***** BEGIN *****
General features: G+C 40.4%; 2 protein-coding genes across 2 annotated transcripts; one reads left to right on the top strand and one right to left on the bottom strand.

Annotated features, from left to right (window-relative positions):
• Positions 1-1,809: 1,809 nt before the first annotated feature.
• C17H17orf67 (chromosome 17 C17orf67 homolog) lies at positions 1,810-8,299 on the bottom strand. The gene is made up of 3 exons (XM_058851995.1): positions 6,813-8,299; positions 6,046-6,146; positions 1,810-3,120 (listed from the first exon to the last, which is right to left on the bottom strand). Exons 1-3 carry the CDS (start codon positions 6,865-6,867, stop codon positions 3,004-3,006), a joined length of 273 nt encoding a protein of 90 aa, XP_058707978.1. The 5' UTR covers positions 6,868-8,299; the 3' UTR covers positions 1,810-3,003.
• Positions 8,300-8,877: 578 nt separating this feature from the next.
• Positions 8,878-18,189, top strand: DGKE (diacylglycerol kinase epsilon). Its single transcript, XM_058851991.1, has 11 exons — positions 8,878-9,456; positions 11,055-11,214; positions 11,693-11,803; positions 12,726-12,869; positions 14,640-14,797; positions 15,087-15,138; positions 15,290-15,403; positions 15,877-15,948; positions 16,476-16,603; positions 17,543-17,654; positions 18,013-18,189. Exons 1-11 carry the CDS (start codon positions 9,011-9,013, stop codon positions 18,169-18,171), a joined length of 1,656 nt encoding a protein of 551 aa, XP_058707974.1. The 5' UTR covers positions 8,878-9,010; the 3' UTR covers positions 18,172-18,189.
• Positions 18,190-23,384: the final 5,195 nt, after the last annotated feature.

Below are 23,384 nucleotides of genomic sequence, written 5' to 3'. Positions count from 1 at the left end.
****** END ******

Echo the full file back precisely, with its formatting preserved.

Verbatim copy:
General features: G+C 40.4%; 2 protein-coding genes across 2 annotated transcripts; one reads left to right on the top strand and one right to left on the bottom strand.

Annotated features, from left to right (window-relative positions):
• Positions 1-1,809: 1,809 nt before the first annotated feature.
• C17H17orf67 (chromosome 17 C17orf67 homolog) lies at positions 1,810-8,299 on the bottom strand. The gene is made up of 3 exons (XM_058851995.1): positions 6,813-8,299; positions 6,046-6,146; positions 1,810-3,120 (listed from the first exon to the last, which is right to left on the bottom strand). Exons 1-3 carry the CDS (start codon positions 6,865-6,867, stop codon positions 3,004-3,006), a joined length of 273 nt encoding a protein of 90 aa, XP_058707978.1. The 5' UTR covers positions 6,868-8,299; the 3' UTR covers positions 1,810-3,003.
• Positions 8,300-8,877: 578 nt separating this feature from the next.
• Positions 8,878-18,189, top strand: DGKE (diacylglycerol kinase epsilon). Its single transcript, XM_058851991.1, has 11 exons — positions 8,878-9,456; positions 11,055-11,214; positions 11,693-11,803; positions 12,726-12,869; positions 14,640-14,797; positions 15,087-15,138; positions 15,290-15,403; positions 15,877-15,948; positions 16,476-16,603; positions 17,543-17,654; positions 18,013-18,189. Exons 1-11 carry the CDS (start codon positions 9,011-9,013, stop codon positions 18,169-18,171), a joined length of 1,656 nt encoding a protein of 551 aa, XP_058707974.1. The 5' UTR covers positions 8,878-9,010; the 3' UTR covers positions 18,172-18,189.
• Positions 18,190-23,384: the final 5,195 nt, after the last annotated feature.

Below are 23,384 nucleotides of genomic sequence, written 5' to 3'. Positions count from 1 at the left end.